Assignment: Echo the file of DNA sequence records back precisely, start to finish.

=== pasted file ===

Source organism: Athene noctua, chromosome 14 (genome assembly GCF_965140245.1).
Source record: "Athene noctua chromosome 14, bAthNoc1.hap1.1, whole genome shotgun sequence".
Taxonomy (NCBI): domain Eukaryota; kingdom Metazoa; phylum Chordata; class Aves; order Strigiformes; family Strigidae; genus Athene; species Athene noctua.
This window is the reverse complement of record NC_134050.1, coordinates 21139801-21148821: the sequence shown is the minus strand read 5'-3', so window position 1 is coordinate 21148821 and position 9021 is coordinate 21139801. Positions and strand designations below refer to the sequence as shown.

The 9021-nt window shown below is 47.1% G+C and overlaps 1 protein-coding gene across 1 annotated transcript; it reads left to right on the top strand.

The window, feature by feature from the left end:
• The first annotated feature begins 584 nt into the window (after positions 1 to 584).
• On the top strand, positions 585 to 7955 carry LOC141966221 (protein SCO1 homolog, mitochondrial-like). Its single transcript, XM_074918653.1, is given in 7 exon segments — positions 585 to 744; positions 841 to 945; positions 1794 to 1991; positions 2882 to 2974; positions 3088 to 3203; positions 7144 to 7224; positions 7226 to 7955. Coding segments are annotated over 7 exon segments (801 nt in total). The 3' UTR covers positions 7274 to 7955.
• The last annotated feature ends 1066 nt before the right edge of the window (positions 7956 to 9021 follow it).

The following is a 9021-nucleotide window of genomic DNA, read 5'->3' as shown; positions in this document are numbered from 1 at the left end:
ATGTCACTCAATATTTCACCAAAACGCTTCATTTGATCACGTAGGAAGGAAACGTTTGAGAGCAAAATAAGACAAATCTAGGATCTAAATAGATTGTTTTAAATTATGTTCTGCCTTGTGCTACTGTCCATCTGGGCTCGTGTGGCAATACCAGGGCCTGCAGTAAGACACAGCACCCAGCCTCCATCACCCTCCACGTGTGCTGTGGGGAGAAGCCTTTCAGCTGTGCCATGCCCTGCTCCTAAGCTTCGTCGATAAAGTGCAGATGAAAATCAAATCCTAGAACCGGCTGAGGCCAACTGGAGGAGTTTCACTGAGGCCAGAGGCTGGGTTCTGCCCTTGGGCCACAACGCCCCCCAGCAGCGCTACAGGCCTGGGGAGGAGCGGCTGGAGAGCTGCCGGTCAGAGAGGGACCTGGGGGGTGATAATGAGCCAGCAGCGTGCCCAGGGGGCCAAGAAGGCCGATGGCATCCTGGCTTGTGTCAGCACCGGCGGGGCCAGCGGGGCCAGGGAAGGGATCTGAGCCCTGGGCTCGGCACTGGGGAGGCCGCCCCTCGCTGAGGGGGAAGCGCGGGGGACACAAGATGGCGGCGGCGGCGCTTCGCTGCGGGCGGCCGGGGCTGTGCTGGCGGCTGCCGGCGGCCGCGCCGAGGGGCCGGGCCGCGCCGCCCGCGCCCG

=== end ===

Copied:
Source organism: Athene noctua, chromosome 14 (genome assembly GCF_965140245.1).
Source record: "Athene noctua chromosome 14, bAthNoc1.hap1.1, whole genome shotgun sequence".
Taxonomy (NCBI): domain Eukaryota; kingdom Metazoa; phylum Chordata; class Aves; order Strigiformes; family Strigidae; genus Athene; species Athene noctua.
This window is the reverse complement of record NC_134050.1, coordinates 21139801-21148821: the sequence shown is the minus strand read 5'-3', so window position 1 is coordinate 21148821 and position 9021 is coordinate 21139801. Positions and strand designations below refer to the sequence as shown.

The 9021-nt window shown below is 47.1% G+C and overlaps 1 protein-coding gene across 1 annotated transcript; it reads left to right on the top strand.

The window, feature by feature from the left end:
• The first annotated feature begins 584 nt into the window (after positions 1 to 584).
• On the top strand, positions 585 to 7955 carry LOC141966221 (protein SCO1 homolog, mitochondrial-like). Its single transcript, XM_074918653.1, is given in 7 exon segments — positions 585 to 744; positions 841 to 945; positions 1794 to 1991; positions 2882 to 2974; positions 3088 to 3203; positions 7144 to 7224; positions 7226 to 7955. Coding segments are annotated over 7 exon segments (801 nt in total). The 3' UTR covers positions 7274 to 7955.
• The last annotated feature ends 1066 nt before the right edge of the window (positions 7956 to 9021 follow it).

The following is a 9021-nucleotide window of genomic DNA, read 5'->3' as shown; positions in this document are numbered from 1 at the left end:
ATGTCACTCAATATTTCACCAAAACGCTTCATTTGATCACGTAGGAAGGAAACGTTTGAGAGCAAAATAAGACAAATCTAGGATCTAAATAGATTGTTTTAAATTATGTTCTGCCTTGTGCTACTGTCCATCTGGGCTCGTGTGGCAATACCAGGGCCTGCAGTAAGACACAGCACCCAGCCTCCATCACCCTCCACGTGTGCTGTGGGGAGAAGCCTTTCAGCTGTGCCATGCCCTGCTCCTAAGCTTCGTCGATAAAGTGCAGATGAAAATCAAATCCTAGAACCGGCTGAGGCCAACTGGAGGAGTTTCACTGAGGCCAGAGGCTGGGTTCTGCCCTTGGGCCACAACGCCCCCCAGCAGCGCTACAGGCCTGGGGAGGAGCGGCTGGAGAGCTGCCGGTCAGAGAGGGACCTGGGGGGTGATAATGAGCCAGCAGCGTGCCCAGGGGGCCAAGAAGGCCGATGGCATCCTGGCTTGTGTCAGCACCGGCGGGGCCAGCGGGGCCAGGGAAGGGATCTGAGCCCTGGGCTCGGCACTGGGGAGGCCGCCCCTCGCTGAGGGGGAAGCGCGGGGGACACAAGATGGCGGCGGCGGCGCTTCGCTGCGGGCGGCCGGGGCTGTGCTGGCGGCTGCCGGCGGCCGCGCCGAGGGGCCGGGCCGCGCCGCCCGCGCCCG